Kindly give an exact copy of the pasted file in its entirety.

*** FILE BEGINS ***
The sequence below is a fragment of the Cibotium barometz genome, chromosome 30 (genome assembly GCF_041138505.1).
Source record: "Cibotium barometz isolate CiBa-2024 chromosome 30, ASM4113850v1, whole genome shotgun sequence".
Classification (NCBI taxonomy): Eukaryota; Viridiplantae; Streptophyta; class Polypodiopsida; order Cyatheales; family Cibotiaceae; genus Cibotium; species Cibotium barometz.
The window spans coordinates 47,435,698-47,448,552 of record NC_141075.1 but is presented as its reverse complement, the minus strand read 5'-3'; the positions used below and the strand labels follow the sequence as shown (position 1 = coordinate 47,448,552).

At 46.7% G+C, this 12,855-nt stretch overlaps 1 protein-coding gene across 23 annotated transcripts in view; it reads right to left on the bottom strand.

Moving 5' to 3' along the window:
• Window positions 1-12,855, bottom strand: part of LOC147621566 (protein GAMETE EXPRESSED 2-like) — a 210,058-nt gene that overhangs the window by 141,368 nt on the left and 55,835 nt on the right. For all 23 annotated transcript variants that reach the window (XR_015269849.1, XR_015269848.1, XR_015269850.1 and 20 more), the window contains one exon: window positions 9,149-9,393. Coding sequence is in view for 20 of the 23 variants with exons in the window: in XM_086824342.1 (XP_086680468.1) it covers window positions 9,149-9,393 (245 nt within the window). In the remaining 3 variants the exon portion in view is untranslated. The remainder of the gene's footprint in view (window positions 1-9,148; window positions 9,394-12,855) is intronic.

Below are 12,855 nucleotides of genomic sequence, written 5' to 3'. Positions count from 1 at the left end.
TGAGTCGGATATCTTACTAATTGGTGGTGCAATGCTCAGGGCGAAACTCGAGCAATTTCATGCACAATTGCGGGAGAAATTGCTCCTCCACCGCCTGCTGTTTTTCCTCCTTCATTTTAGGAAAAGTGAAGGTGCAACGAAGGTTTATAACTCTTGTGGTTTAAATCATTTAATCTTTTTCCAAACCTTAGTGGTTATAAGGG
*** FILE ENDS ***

The sequence below is a fragment of the Cibotium barometz genome, chromosome 30 (genome assembly GCF_041138505.1).
Source record: "Cibotium barometz isolate CiBa-2024 chromosome 30, ASM4113850v1, whole genome shotgun sequence".
Classification (NCBI taxonomy): Eukaryota; Viridiplantae; Streptophyta; class Polypodiopsida; order Cyatheales; family Cibotiaceae; genus Cibotium; species Cibotium barometz.
The window spans coordinates 47,435,698-47,448,552 of record NC_141075.1 but is presented as its reverse complement, the minus strand read 5'-3'; the positions used below and the strand labels follow the sequence as shown (position 1 = coordinate 47,448,552).

At 46.7% G+C, this 12,855-nt stretch overlaps 1 protein-coding gene across 23 annotated transcripts in view; it reads right to left on the bottom strand.

Moving 5' to 3' along the window:
• Window positions 1-12,855, bottom strand: part of LOC147621566 (protein GAMETE EXPRESSED 2-like) — a 210,058-nt gene that overhangs the window by 141,368 nt on the left and 55,835 nt on the right. For all 23 annotated transcript variants that reach the window (XR_015269849.1, XR_015269848.1, XR_015269850.1 and 20 more), the window contains one exon: window positions 9,149-9,393. Coding sequence is in view for 20 of the 23 variants with exons in the window: in XM_086824342.1 (XP_086680468.1) it covers window positions 9,149-9,393 (245 nt within the window). In the remaining 3 variants the exon portion in view is untranslated. The remainder of the gene's footprint in view (window positions 1-9,148; window positions 9,394-12,855) is intronic.

Below are 12,855 nucleotides of genomic sequence, written 5' to 3'. Positions count from 1 at the left end.
TGAGTCGGATATCTTACTAATTGGTGGTGCAATGCTCAGGGCGAAACTCGAGCAATTTCATGCACAATTGCGGGAGAAATTGCTCCTCCACCGCCTGCTGTTTTTCCTCCTTCATTTTAGGAAAAGTGAAGGTGCAACGAAGGTTTATAACTCTTGTGGTTTAAATCATTTAATCTTTTTCCAAACCTTAGTGGTTATAAGGG